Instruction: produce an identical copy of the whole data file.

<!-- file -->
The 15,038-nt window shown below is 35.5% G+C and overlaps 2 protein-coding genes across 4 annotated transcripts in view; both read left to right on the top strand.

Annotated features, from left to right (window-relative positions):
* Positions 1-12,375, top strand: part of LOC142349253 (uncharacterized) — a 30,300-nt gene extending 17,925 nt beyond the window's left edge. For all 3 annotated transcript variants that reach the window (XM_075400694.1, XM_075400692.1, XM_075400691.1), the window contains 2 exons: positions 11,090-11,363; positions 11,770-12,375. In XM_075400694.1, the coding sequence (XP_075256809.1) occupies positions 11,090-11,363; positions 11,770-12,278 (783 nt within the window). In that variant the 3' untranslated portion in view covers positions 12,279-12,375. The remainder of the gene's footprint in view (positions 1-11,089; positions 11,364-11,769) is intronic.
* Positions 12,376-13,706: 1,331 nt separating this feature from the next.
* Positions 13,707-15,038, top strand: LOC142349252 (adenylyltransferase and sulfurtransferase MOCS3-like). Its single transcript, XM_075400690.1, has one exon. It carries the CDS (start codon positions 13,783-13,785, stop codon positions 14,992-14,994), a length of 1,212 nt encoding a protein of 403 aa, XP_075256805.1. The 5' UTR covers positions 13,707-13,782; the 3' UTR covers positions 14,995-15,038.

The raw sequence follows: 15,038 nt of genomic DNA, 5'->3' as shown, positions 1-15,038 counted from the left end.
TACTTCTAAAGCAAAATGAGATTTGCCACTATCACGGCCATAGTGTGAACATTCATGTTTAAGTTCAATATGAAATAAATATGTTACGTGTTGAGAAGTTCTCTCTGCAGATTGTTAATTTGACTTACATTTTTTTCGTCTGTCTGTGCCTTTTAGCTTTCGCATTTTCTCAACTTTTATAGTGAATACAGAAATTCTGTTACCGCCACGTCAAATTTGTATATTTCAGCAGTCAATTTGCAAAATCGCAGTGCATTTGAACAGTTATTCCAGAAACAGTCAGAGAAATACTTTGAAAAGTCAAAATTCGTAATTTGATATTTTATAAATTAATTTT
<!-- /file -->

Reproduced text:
The 15,038-nt window shown below is 35.5% G+C and overlaps 2 protein-coding genes across 4 annotated transcripts in view; both read left to right on the top strand.

Annotated features, from left to right (window-relative positions):
* Positions 1-12,375, top strand: part of LOC142349253 (uncharacterized) — a 30,300-nt gene extending 17,925 nt beyond the window's left edge. For all 3 annotated transcript variants that reach the window (XM_075400694.1, XM_075400692.1, XM_075400691.1), the window contains 2 exons: positions 11,090-11,363; positions 11,770-12,375. In XM_075400694.1, the coding sequence (XP_075256809.1) occupies positions 11,090-11,363; positions 11,770-12,278 (783 nt within the window). In that variant the 3' untranslated portion in view covers positions 12,279-12,375. The remainder of the gene's footprint in view (positions 1-11,089; positions 11,364-11,769) is intronic.
* Positions 12,376-13,706: 1,331 nt separating this feature from the next.
* Positions 13,707-15,038, top strand: LOC142349252 (adenylyltransferase and sulfurtransferase MOCS3-like). Its single transcript, XM_075400690.1, has one exon. It carries the CDS (start codon positions 13,783-13,785, stop codon positions 14,992-14,994), a length of 1,212 nt encoding a protein of 403 aa, XP_075256805.1. The 5' UTR covers positions 13,707-13,782; the 3' UTR covers positions 14,995-15,038.

The raw sequence follows: 15,038 nt of genomic DNA, 5'->3' as shown, positions 1-15,038 counted from the left end.
TACTTCTAAAGCAAAATGAGATTTGCCACTATCACGGCCATAGTGTGAACATTCATGTTTAAGTTCAATATGAAATAAATATGTTACGTGTTGAGAAGTTCTCTCTGCAGATTGTTAATTTGACTTACATTTTTTTCGTCTGTCTGTGCCTTTTAGCTTTCGCATTTTCTCAACTTTTATAGTGAATACAGAAATTCTGTTACCGCCACGTCAAATTTGTATATTTCAGCAGTCAATTTGCAAAATCGCAGTGCATTTGAACAGTTATTCCAGAAACAGTCAGAGAAATACTTTGAAAAGTCAAAATTCGTAATTTGATATTTTATAAATTAATTTT